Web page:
Kagera authorities moves to end malnutrition

KAGERA Region is implementing a programme to reduce the rate of malnutrition in children, with latest data released by the National Bureau of Statistics (NBS), indicating that the rate of stunting among children had gone down slightly.

According to NBS report, the rate of stunting in Kagera Region is currently at 34.3 per cent, down from 39.8 per cent recorded during 2018/2019.

Kagera Regional Health Officer, Mr Nelson Rumbeli told the ‘Daily News’ that the strategies taken to fight malnutrition include sensitising food producers and packers to ensure their products are fortified with vitamin A, iron and zinc.

“Under the ongoing programme primary and secondary school children are being involved in getting fortified meals and later educate the community on the importance of eating food rich in micronutrients, proteins and Vitamin A.

The latest NBS report indicated that Kagera Region is among the 12 regions with high incidences of stunted children aged below five years. The rate of stunted children in Kagera currently   stood at 34.3 per cent down from 39.8 per cent recorded during 2018/2019, while the national average rate stands at 34 per cent,” he said.

Other regions  with high incidences of stunting  with the percentage in brackets  include  Iringa (56.9 per cent), Njombe (50.6 per cent), Rukwa (49.8 per cent), Geita (38.6 per cent), Ruvuma (35.6 per cent),  Simiyu (33.2 per cent), Tabora (33.2  per  cent), Katavi  (33.1  per cent), Manyara  (32.0  per cent), Songwe (31.9 pere cent) and Mbeya (31.5  per cent).

Kagera Regional Administrative Secretary (RAS), Mr Toba Nguvila, on the other hand,   explained that while efforts have been taken to reduce the rate of stunting from 41.7 per cent recorded during 2015/16 to 39.8 per cent in 2018/19, and 34.3 per cent during 2021/2022, more is still needed to be done.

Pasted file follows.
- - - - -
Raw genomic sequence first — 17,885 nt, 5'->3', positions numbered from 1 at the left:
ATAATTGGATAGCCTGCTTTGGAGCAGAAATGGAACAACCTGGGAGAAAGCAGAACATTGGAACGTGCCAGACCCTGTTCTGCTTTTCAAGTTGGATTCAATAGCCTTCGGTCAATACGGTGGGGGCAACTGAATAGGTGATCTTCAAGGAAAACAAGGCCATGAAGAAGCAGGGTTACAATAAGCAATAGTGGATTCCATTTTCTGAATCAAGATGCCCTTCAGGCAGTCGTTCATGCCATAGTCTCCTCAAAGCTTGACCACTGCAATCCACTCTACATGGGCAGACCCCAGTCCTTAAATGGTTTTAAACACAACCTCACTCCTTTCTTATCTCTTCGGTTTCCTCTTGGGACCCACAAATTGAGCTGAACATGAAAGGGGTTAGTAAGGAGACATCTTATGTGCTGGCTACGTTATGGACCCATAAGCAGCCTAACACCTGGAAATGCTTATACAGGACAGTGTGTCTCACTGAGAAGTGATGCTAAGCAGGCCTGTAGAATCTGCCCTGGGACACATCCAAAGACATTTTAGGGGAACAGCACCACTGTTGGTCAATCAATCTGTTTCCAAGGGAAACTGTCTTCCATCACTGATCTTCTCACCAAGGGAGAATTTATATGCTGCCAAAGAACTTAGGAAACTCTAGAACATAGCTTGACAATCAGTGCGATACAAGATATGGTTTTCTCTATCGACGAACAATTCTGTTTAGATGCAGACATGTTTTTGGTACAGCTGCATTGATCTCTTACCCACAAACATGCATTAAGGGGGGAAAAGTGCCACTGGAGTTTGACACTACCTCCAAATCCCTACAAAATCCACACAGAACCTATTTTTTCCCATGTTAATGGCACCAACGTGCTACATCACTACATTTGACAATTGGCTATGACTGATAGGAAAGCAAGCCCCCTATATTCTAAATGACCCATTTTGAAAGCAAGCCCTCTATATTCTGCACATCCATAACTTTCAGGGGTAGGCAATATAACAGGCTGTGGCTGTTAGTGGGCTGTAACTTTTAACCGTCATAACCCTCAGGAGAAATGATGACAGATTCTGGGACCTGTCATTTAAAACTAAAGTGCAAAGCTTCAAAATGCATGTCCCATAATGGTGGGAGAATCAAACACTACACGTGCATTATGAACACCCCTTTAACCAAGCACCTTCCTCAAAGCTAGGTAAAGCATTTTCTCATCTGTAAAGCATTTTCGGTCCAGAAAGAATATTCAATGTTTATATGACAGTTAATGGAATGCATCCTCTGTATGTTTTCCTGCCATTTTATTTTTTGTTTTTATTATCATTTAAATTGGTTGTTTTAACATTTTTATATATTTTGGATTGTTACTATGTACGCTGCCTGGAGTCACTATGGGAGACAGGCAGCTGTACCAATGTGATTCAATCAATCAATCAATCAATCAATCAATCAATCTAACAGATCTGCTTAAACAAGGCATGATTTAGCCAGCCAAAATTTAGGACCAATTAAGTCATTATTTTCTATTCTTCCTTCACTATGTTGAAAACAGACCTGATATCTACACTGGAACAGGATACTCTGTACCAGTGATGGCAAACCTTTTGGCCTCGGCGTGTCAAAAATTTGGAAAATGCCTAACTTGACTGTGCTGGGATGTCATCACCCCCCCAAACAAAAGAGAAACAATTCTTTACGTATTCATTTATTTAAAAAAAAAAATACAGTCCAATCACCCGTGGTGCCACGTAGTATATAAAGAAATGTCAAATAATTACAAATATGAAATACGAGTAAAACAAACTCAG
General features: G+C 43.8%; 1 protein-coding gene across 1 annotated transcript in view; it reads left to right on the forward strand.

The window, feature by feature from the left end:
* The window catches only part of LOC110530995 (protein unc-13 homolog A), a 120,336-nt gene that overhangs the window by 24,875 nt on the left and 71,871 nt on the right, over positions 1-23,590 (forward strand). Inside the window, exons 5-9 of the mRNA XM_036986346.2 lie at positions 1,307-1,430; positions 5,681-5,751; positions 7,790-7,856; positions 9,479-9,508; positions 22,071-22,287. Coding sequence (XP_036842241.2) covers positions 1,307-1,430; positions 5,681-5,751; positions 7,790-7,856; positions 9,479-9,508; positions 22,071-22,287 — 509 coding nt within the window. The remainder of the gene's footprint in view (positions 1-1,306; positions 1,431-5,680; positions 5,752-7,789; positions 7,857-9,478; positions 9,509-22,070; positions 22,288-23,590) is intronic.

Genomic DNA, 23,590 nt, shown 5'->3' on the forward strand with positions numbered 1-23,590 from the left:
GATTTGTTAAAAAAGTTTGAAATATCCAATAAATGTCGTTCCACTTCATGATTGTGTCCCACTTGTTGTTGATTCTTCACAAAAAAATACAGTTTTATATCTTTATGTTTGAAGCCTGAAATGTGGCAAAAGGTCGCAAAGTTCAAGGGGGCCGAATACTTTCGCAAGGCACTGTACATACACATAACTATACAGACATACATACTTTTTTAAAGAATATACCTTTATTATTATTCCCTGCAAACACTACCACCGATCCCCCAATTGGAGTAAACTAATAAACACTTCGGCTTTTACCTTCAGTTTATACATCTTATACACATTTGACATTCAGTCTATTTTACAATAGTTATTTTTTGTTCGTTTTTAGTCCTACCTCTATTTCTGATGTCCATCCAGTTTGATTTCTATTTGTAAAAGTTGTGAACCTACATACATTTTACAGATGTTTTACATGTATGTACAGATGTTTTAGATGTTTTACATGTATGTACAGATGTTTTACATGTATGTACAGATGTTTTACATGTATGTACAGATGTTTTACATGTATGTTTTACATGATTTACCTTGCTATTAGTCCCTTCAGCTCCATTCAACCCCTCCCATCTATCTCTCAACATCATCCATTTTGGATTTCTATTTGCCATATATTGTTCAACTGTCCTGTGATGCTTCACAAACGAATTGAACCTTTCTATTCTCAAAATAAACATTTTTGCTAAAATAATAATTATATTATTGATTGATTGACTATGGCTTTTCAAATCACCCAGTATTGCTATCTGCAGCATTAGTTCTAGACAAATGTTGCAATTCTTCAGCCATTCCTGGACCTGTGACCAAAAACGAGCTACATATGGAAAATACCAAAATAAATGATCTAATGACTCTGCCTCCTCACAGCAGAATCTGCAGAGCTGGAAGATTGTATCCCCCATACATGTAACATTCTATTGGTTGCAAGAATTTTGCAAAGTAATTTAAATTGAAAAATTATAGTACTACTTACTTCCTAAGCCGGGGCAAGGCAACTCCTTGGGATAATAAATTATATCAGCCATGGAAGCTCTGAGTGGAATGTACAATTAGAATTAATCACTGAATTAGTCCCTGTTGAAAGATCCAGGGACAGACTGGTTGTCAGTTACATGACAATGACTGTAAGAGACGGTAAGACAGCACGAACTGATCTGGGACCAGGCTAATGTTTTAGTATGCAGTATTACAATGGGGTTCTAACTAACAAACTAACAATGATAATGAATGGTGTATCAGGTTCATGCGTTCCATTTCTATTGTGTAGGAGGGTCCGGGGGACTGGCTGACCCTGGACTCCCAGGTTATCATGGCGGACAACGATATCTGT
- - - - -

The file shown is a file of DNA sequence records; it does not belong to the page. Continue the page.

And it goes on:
“It is high time that everyone in the region take the fight against malnutrition seriously  in order to make  Kagera Region free from the  problem… without taking necessary steps children will remain at high  risk, ‘he said.

He stressed the need for mothers to breastfeed their children as required, to reduce the rate of malnutrition.

Mr Nguvila  appealed to all stakeholders  to join hands in fighting against malnutrition  and hidden hunger, noting that more efforts should be made to educate  families, especially women on the importance of breastfeeding and eating food varieties rich in micronutrients, proteins and vitamin A.

“Kagera Region has enough food varieties, including bananas, beans and fish from Lake Victoria and 14 satellite lakes…food is not a problem. There is a poor understanding of nutrition in communities. So many young people suffer from stunted growth caused by a poor diet.

“More efforts are needed to educate the community on the importance of a lunch time meal for schoolchildren. Families should be educated on the best food varieties to eat on a daily basis, “he said.

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